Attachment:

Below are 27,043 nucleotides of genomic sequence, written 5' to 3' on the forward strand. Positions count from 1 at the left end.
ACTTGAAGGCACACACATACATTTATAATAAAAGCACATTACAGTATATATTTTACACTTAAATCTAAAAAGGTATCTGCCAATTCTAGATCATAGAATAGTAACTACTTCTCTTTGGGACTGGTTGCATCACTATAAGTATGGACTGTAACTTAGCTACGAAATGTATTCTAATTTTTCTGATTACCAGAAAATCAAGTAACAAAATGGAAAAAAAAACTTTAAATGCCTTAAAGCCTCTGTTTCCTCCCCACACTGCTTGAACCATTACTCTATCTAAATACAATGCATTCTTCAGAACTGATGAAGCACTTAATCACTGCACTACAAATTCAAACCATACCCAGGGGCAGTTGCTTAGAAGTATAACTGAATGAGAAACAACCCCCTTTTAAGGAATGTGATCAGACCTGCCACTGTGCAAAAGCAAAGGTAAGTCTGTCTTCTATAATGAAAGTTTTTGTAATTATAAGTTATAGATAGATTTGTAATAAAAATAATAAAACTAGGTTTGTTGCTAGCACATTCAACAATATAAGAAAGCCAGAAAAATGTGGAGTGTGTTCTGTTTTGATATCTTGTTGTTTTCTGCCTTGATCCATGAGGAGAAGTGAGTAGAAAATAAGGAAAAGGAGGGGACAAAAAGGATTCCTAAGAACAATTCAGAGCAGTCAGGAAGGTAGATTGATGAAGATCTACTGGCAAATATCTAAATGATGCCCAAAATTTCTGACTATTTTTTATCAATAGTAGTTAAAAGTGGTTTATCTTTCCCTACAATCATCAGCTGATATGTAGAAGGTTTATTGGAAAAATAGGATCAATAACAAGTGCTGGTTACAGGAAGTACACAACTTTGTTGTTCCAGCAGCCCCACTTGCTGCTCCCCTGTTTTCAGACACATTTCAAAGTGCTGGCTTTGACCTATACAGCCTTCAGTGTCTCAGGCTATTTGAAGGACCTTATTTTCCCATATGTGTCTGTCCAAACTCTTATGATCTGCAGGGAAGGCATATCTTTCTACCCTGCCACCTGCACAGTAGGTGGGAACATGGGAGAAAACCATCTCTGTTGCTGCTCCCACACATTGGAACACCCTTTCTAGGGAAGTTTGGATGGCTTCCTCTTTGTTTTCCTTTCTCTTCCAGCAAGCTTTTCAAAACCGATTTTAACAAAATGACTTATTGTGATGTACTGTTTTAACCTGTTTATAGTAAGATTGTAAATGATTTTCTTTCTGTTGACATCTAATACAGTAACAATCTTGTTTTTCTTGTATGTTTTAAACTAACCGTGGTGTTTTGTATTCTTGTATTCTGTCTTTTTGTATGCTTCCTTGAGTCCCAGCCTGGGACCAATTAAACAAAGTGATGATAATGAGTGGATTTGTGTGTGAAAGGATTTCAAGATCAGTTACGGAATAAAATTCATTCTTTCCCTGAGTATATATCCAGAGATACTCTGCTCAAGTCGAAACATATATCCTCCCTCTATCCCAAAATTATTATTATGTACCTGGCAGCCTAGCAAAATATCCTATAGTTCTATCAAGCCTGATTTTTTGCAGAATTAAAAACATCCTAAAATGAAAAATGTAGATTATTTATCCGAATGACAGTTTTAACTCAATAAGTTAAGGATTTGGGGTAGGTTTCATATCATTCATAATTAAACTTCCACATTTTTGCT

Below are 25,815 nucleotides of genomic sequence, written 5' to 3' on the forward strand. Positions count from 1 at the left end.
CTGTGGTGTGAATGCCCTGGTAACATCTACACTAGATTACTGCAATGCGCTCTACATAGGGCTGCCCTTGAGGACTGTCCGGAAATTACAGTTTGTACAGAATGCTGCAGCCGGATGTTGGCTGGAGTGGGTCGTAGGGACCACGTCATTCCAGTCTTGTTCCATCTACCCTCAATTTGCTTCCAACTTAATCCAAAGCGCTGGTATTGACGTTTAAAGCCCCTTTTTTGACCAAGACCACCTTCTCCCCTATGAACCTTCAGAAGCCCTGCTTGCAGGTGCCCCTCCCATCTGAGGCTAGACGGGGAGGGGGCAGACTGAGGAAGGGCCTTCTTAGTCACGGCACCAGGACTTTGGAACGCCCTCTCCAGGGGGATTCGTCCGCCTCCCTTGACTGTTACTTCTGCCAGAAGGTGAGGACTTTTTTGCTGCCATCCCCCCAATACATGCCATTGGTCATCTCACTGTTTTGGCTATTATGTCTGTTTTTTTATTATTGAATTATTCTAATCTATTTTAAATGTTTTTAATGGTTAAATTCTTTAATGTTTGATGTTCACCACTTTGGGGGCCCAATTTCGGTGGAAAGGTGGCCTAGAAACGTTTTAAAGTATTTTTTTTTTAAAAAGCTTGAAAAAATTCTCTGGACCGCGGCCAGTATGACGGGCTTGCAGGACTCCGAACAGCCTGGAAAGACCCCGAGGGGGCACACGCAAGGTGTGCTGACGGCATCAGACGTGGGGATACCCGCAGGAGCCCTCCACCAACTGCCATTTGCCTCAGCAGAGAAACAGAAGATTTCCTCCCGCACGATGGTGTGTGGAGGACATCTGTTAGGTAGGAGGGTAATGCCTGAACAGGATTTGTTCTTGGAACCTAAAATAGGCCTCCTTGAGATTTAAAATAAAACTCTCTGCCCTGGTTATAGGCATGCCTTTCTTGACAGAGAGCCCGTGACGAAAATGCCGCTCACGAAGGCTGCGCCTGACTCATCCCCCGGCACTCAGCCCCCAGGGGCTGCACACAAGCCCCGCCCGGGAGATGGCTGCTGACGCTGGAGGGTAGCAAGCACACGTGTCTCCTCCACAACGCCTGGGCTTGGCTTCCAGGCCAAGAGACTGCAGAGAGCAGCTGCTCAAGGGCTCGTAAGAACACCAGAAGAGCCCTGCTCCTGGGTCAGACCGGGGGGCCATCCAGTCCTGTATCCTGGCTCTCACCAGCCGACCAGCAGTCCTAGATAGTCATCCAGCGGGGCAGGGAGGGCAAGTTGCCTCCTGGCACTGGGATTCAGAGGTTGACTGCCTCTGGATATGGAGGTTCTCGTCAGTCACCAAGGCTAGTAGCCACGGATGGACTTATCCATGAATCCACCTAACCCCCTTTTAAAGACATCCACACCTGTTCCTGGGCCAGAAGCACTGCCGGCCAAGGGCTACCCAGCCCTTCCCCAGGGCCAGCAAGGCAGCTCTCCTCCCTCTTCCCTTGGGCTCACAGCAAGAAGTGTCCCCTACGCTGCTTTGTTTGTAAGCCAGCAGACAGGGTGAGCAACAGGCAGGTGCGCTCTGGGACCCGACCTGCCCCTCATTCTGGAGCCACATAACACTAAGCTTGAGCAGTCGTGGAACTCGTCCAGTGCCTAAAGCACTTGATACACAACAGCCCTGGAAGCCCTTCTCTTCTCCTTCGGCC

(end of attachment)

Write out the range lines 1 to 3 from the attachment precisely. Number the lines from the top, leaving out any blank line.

Below are 27,043 nucleotides of genomic sequence, written 5' to 3' on the forward strand. Positions count from 1 at the left end.
ACTTGAAGGCACACACATACATTTATAATAAAAGCACATTACAGTATATATTTTACACTTAAATCTAAAAAGGTATCTGCCAATTCTAGATCATAGAATAGTAACTACTTCTCTTTGGGACTGGTTGCATCACTATAAGTATGGACTGTAACTTAGCTACGAAATGTATTCTAATTTTTCTGATTACCAGAAAATCAAGTAACAAAATGGAAAAAAAAACTTTAAATGCCTTAAAGCCTCTGTTTCCTCCCCACACTGCTTGAACCATTACTCTATCTAAATACAATGCATTCTTCAGAACTGATGAAGCACTTAATCACTGCACTACAAATTCAAACCATACCCAGGGGCAGTTGCTTAGAAGTATAACTGAATGAGAAACAACCCCCTTTTAAGGAATGTGATCAGACCTGCCACTGTGCAAAAGCAAAGGTAAGTCTGTCTTCTATAATGAAAGTTTTTGTAATTATAAGTTATAGATAGATTTGTAATAAAAATAATAAAACTAGGTTTGTTGCTAGCACATTCAACAATATAAGAAAGCCAGAAAAATGTGGAGTGTGTTCTGTTTTGATATCTTGTTGTTTTCTGCCTTGATCCATGAGGAGAAGTGAGTAGAAAATAAGGAAAAGGAGGGGACAAAAAGGATTCCTAAGAACAATTCAGAGCAGTCAGGAAGGTAGATTGATGAAGATCTACTGGCAAATATCTAAATGATGCCCAAAATTTCTGACTATTTTTTATCAATAGTAGTTAAAAGTGGTTTATCTTTCCCTACAATCATCAGCTGATATGTAGAAGGTTTATTGGAAAAATAGGATCAATAACAAGTGCTGGTTACAGGAAGTACACAACTTTGTTGTTCCAGCAGCCCCACTTGCTGCTCCCCTGTTTTCAGACACATTTCAAAGTGCTGGCTTTGACCTATACAGCCTTCAGTGTCTCAGGCTATTTGAAGGACCTTATTTTCCCATATGTGTCTGTCCAAACTCTTATGATCTGCAGGGAAGGCATATCTTTCTACCCTGCCACCTGCACAGTAGGTGGGAACATGGGAGAAAACCATCTCTGTTGCTGCTCCCACACATTGGAACACCCTTTCTAGGGAAGTTTGGATGGCTTCCTCTTTGTTTTCCTTTCTCTTCCAGCAAGCTTTTCAAAACCGATTTTAACAAAATGACTTATTGTGATGTACTGTTTTAACCTGTTTATAGTAAGATTGTAAATGATTTTCTTTCTGTTGACATCTAATACAGTAACAATCTTGTTTTTCTTGTATGTTTTAAACTAACCGTGGTGTTTTGTATTCTTGTATTCTGTCTTTTTGTATGCTTCCTTGAGTCCCAGCCTGGGACCAATTAAACAAAGTGATGATAATGAGTGGATTTGTGTGTGAAAGGATTTCAAGATCAGTTACGGAATAAAATTCATTCTTTCCCTGAGTATATATCCAGAGATACTCTGCTCAAGTCGAAACATATATCCTCCCTCTATCCCAAAATTATTATTATGTACCTGGCAGCCTAGCAAAATATCCTATAGTTCTATCAAGCCTGATTTTTTGCAGAATTAAAAACATCCTAAAATGAAAAATGTAGATTATTTATCCGAATGACAGTTTTAACTCAATAAGTTAAGGATTTGGGGTAGGTTTCATATCATTCATAATTAAACTTCCACATTTTTGCT

Below are 25,815 nucleotides of genomic sequence, written 5' to 3' on the forward strand. Positions count from 1 at the left end.